Vice-Mayor Wes Bellamy’s March 22 press conference at Lee Park to advocate removing the General Robert E. Lee statue and changing the name of the park drew Confederate supporters such as Virginia Flaggers, who at times shouted down speakers.
“When people come to this park, they should never feel uncomfortable,” said Charlottesville High School ninth-grader Zyahna Bryant after Bellamy introduced her as a “15-year-old warrior.” She has helped spearhead the movement to rid the park of its ties to slavery and the commander of the Confederate army. “We are in 2016,” she said. “Things have changed, and they are going to change.”
Protesters overpowered the voice of Amy Sarah Marshall, who said, “I’m speaking as a gay activist. Throw that in your truck and drive it.” Several members of the crowd joined Marshall behind the podium when she became emotional.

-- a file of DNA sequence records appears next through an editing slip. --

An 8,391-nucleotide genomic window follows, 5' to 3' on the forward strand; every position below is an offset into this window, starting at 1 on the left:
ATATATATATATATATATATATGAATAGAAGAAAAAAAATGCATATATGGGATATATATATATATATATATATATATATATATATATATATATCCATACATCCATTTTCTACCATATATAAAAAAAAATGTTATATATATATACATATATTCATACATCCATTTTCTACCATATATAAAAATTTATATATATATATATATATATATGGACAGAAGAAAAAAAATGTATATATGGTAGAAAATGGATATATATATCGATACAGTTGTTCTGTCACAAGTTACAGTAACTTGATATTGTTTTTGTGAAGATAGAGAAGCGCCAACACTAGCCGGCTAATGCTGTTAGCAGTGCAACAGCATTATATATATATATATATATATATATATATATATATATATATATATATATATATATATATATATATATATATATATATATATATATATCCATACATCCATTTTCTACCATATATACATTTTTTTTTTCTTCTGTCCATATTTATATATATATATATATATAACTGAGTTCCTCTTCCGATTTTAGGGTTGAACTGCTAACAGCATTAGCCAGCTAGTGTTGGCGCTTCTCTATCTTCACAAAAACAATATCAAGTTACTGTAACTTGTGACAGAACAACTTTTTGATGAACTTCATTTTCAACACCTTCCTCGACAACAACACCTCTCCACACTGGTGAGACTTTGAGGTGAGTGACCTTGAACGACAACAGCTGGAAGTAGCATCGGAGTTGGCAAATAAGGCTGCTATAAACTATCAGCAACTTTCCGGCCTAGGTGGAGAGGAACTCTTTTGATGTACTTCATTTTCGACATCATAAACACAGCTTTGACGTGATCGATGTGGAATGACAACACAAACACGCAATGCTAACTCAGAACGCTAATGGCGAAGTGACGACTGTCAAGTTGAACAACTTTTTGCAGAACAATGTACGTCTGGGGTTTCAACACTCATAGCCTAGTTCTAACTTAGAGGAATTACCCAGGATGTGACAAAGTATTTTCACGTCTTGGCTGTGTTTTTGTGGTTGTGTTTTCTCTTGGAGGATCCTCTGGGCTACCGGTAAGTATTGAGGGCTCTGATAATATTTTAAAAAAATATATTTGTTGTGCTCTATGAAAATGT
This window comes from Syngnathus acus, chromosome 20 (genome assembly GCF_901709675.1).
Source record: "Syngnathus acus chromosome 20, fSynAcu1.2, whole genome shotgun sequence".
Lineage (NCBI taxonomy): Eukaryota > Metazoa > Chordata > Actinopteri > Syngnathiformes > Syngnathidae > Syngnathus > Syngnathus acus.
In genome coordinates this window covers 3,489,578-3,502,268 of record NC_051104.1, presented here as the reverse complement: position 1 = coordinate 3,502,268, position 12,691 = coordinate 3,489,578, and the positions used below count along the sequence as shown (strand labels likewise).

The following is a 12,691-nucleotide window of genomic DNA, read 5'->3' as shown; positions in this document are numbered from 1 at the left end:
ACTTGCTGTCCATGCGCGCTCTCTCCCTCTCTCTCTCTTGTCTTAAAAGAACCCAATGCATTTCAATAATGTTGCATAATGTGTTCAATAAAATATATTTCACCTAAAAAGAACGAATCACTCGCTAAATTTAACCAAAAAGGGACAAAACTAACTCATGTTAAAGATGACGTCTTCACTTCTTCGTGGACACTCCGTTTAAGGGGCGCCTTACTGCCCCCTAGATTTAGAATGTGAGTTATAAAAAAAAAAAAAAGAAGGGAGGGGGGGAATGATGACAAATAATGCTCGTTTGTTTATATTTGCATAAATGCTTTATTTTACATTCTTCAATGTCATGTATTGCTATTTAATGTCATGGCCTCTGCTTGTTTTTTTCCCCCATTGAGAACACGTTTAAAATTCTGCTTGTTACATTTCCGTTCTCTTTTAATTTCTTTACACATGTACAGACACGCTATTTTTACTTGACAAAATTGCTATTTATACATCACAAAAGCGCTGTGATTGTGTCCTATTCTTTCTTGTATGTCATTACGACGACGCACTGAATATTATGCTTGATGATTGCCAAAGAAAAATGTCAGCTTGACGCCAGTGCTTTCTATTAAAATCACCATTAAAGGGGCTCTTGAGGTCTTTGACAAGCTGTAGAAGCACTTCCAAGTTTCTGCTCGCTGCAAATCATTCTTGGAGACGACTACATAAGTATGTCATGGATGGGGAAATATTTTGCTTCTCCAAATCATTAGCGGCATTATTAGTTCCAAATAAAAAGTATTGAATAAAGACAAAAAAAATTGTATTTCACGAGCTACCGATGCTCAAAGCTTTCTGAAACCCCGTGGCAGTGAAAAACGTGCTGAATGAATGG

When City Councillor Kristin Szakos took the microphone, a group of supporters lined up in the front of the crowd to block out the cries from protesters.
While a mass of men and women waved Confederate flags and held signs supporting the historic statue, some cupped hands over their mouths and yelled into the crowd statements such as, “What about the white slaves?” and “Heritage not hate!” Several protesters called Bellamy racist. At least four uniformed Charlottesville police officers guarded the park.
Mayor Mike Signer has called for the creation of a “blue ribbon commission on Confederate memorials” to evaluate the presence of Confederate statues in the city.
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